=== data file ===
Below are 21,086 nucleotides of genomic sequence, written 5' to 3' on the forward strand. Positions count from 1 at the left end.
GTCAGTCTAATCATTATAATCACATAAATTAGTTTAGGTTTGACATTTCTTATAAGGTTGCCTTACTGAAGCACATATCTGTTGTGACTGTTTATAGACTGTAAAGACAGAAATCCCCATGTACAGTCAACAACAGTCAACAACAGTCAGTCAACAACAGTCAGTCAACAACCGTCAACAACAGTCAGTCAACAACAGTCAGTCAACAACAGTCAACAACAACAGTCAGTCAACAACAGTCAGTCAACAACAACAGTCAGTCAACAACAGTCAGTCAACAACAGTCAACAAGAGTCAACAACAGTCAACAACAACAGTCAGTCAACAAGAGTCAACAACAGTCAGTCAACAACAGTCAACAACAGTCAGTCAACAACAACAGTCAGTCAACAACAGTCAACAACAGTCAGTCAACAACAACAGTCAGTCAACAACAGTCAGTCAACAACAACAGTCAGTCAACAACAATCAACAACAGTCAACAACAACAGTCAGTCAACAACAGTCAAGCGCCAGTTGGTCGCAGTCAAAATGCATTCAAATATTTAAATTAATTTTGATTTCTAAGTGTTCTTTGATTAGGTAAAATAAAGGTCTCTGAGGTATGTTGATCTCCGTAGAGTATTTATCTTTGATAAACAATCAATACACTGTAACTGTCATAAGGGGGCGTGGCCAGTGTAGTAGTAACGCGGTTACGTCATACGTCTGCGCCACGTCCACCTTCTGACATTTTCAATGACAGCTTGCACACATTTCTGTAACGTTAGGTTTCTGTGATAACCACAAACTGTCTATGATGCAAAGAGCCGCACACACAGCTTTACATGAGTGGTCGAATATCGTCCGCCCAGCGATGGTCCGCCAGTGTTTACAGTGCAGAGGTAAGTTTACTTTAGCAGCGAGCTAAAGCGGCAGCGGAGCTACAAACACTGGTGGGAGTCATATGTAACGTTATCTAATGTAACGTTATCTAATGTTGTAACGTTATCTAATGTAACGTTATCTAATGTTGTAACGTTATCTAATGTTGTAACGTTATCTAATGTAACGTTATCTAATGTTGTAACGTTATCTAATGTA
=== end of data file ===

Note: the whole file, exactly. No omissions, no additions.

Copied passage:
Below are 21,086 nucleotides of genomic sequence, written 5' to 3' on the forward strand. Positions count from 1 at the left end.
GTCAGTCTAATCATTATAATCACATAAATTAGTTTAGGTTTGACATTTCTTATAAGGTTGCCTTACTGAAGCACATATCTGTTGTGACTGTTTATAGACTGTAAAGACAGAAATCCCCATGTACAGTCAACAACAGTCAACAACAGTCAGTCAACAACAGTCAGTCAACAACCGTCAACAACAGTCAGTCAACAACAGTCAGTCAACAACAGTCAACAACAACAGTCAGTCAACAACAGTCAGTCAACAACAACAGTCAGTCAACAACAGTCAGTCAACAACAGTCAACAAGAGTCAACAACAGTCAACAACAACAGTCAGTCAACAAGAGTCAACAACAGTCAGTCAACAACAGTCAACAACAGTCAGTCAACAACAACAGTCAGTCAACAACAGTCAACAACAGTCAGTCAACAACAACAGTCAGTCAACAACAGTCAGTCAACAACAACAGTCAGTCAACAACAATCAACAACAGTCAACAACAACAGTCAGTCAACAACAGTCAAGCGCCAGTTGGTCGCAGTCAAAATGCATTCAAATATTTAAATTAATTTTGATTTCTAAGTGTTCTTTGATTAGGTAAAATAAAGGTCTCTGAGGTATGTTGATCTCCGTAGAGTATTTATCTTTGATAAACAATCAATACACTGTAACTGTCATAAGGGGGCGTGGCCAGTGTAGTAGTAACGCGGTTACGTCATACGTCTGCGCCACGTCCACCTTCTGACATTTTCAATGACAGCTTGCACACATTTCTGTAACGTTAGGTTTCTGTGATAACCACAAACTGTCTATGATGCAAAGAGCCGCACACACAGCTTTACATGAGTGGTCGAATATCGTCCGCCCAGCGATGGTCCGCCAGTGTTTACAGTGCAGAGGTAAGTTTACTTTAGCAGCGAGCTAAAGCGGCAGCGGAGCTACAAACACTGGTGGGAGTCATATGTAACGTTATCTAATGTAACGTTATCTAATGTTGTAACGTTATCTAATGTAACGTTATCTAATGTTGTAACGTTATCTAATGTTGTAACGTTATCTAATGTAACGTTATCTAATGTTGTAACGTTATCTAATGTA